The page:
revising for my A Levels. At about this time we did a bit of fund raising
in the time honoured form of a jumble sale. Nothing very memorable about
that you might say…. except that one customer was none other than
Paul Rogers of rock legends Free, brought along to meet us by his mate
Stuart Macdonald. Paul took away a pretty floral design dress for his
girlfriend. We didn’t charge him.
At quite a late stage The Strawbs, a happening band featuring superstar Rick Wakeman, responded positively to a much earlier enquiry of mine. It was too late to fit them on the bill but they were keen to offer their services for a minimal figure. We decided to put them on at the Music Hall, Shrewsbury the week before the festival. This was probably a mistake considering the pressure we were by now under. We booked Roger Ruskin Spear and his Giant Kinetic Wardrobe (an ex-Bonzo Dogs Doo Dah Band member with a support band of robots!!!) as support, got the tickets and posters printed, and then turned back to organising the festival. On the night disaster struck when the band’s van broke down on the way ( this being long before mobile phones, we did not know this until much later) and the heroically generous duo Paper Bubbly filled in gamely until we finally had to admit to the audience that the Strawbs had been waylaid. Hardly had the hall cleared when the Strawbs screeched to a halt outside and offered their humble apologies. I wonder if Rick Wakeman still recalls being berated by an angry teenage girl (now my wife) for dropping us in it… The audience, or as much of it as we could round up from local alehouses, was reassembled and the stars of the night played their hearts out to a half-empty hall.
In the weeks leading up to the festival, Elwyn, myself, Dave Moore and possibly some others were interviewed for BBC Wales TV and filmed pacing up and down the site. I was dragged out of bed during my Saturday morning lie-in by my mother to be interviewed on the phone by BBC radio. I remember vividly the long pause when asked about our attitude to possible drug taking at the event. It was too early in the morning and my attitude was less than clear.
British Rail had, we discovered, scheduled a special festival train from Shrewsbury. Things were getting heavy, man… The flat bed trailers were delivered and we realised that they needed a canopy. A team of local builders came to our rescue by rigging up a scaffolding frame to which they fixed canvas. Stage lighting came courtesy of a local amateur dramatics group. Looking back, we have so many people to be thankful to for giving time and skill to what must really be seen as a true community effort.
And so to the big day. Sad to say I remember virtually nothing of it, having been awake through the night before and probably having reached something like breaking point anyway. I remember Clark Hutchinson being a very spaced set of individuals who never got to play as they wanted to go on late once they saw that we had a strobe light. I remember the caterer threatening me with legal action because the public was using the back stage bar. I remember the Move arriving in a wave of arrogance and demanding immediate payment or they would leave. I remember giving in to sleep well before headliners Piblokto and The Move took the stage. I remember waking to find the stage being dismantled and the audience having long gone. In short, I remember the build up to the festival as one of the most exciting and eventful periods of my life but the day itself as a blur of exhaustion.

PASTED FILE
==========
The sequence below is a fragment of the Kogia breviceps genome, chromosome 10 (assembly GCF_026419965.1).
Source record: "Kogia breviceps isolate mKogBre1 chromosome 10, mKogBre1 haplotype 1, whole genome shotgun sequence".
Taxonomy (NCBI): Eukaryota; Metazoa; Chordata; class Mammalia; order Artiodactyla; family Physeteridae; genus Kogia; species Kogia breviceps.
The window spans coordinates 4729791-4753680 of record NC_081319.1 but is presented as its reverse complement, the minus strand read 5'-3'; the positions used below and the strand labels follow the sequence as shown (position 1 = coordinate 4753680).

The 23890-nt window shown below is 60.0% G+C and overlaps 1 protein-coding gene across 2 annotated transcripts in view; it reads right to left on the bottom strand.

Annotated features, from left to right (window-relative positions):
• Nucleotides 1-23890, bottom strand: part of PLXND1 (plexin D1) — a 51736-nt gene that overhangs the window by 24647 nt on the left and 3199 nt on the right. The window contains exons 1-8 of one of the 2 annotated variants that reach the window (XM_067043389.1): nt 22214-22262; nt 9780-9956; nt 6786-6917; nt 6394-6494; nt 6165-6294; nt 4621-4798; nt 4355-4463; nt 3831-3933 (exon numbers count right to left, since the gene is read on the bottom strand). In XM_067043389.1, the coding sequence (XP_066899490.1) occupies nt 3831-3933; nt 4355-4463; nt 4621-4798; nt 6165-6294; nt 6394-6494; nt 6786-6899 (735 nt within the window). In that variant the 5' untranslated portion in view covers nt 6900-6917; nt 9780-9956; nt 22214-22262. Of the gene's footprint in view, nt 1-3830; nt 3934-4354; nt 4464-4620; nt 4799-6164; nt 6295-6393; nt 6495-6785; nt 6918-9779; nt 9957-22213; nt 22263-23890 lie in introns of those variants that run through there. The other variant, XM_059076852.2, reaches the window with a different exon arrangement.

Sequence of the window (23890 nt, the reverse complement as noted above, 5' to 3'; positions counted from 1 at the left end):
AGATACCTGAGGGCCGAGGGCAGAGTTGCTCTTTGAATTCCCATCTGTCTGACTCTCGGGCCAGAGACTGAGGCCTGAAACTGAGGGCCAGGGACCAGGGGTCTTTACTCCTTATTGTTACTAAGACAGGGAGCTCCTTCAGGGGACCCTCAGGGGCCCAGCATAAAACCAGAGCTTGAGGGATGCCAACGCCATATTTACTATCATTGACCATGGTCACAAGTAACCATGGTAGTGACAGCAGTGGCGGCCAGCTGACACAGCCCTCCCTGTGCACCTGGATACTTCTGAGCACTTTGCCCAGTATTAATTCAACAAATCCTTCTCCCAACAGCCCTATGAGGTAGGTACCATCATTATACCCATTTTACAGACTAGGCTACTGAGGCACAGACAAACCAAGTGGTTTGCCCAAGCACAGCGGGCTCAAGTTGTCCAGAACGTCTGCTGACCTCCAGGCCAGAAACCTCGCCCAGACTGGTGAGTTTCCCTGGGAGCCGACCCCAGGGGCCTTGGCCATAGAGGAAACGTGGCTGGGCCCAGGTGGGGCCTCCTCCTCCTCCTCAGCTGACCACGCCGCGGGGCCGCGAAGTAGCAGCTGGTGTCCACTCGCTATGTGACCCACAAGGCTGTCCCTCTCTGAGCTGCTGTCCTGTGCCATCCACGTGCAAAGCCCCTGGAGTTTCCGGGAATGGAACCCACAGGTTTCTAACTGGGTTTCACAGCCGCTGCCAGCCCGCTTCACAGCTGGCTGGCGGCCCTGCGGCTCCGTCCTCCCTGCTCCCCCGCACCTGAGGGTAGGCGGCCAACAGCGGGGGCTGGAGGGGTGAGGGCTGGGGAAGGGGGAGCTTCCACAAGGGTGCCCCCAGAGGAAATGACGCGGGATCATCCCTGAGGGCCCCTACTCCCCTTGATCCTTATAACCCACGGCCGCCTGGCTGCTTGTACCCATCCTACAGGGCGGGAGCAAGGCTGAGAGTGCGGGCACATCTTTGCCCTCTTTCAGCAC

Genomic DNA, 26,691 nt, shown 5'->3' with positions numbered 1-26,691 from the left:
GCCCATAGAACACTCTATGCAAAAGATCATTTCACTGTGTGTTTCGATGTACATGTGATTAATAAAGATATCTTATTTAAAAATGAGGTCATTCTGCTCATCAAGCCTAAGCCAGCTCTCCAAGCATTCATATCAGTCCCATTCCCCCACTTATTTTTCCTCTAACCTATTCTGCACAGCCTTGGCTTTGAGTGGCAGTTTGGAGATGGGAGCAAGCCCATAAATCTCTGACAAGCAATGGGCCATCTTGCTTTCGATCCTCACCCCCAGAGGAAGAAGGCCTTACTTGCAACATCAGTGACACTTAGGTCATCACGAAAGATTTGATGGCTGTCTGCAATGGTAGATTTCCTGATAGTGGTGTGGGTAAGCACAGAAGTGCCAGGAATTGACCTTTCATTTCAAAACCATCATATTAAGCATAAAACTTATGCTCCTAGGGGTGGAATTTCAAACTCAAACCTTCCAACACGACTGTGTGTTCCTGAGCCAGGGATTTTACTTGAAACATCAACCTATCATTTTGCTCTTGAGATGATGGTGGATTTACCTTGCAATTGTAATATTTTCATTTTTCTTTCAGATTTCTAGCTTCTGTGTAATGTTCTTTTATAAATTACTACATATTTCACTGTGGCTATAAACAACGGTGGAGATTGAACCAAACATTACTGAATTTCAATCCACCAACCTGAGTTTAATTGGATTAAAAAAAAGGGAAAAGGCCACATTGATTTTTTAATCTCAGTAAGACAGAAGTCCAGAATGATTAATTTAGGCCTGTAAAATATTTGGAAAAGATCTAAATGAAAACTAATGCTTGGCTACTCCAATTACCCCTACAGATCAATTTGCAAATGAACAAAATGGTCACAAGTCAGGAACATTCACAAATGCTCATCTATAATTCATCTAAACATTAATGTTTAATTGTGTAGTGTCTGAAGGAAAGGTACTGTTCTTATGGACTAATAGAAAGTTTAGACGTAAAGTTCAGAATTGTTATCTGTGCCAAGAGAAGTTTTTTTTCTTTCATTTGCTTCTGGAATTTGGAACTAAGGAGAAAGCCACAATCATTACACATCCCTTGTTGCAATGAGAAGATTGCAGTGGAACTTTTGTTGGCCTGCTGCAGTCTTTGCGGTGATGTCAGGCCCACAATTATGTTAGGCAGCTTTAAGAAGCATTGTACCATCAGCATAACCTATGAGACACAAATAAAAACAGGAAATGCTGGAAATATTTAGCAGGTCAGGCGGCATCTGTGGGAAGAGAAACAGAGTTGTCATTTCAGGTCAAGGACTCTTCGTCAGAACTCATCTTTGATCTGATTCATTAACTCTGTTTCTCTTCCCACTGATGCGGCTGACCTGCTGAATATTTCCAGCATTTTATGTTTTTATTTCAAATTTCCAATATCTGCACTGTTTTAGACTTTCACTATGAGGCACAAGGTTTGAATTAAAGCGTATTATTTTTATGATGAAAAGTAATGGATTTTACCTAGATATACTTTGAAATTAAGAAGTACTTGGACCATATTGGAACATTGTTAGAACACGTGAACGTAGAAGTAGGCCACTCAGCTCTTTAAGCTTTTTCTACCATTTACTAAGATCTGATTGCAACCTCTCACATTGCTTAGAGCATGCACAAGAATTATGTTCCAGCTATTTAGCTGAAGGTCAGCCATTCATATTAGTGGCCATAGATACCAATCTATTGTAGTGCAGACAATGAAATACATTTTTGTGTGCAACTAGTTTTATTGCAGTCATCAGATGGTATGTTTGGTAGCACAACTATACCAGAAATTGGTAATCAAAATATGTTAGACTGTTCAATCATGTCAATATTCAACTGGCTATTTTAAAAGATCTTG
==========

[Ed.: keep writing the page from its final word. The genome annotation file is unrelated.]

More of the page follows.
The Melody Maker review estimated the crowd as 2000 strong and noted that there was "a relaxed atmosphere that brought out the best in the bands". Forevermore and Piblokto were particularly raved over but Roger Bunn, whose drug intake by the time he took the stage would have put most of us out cold, was dismissed with the words "ran very roughly". The conclusion quoted Pete Brown as saying "This festival, compared with the others, was like a patch of ointment on a big festering sore" and suggested the reader "forget the biggie events". Within days I was off to college in London and though I continued gig and festival going, I never again took part in the organisation of one. The Arts Lab never happened… but then we only just broke even.
continue to be a music-obsessive and when I lived in Hong Kong, for many
years I wrote music reviews for the South China Morning Post. When World
Music happened I had a regular radio spot on RTHK playing anything from
African to Indian to Japanese records. While I was in Hong Kong, a teaching
colleague one day mentioned her DJ brother Pete and, knowing that my colleague’s
maiden name was Drummond-Hay, I put two and two together and was right.
I’ve since met Pete on numerous occasions and sadly have to report
that he doesn’t even remember being at Knighton. Something about
if you remember the Sixties you weren’t there….?
Mime and poetry session
Roger Bunns Enjin
Pete Brown and Piblokto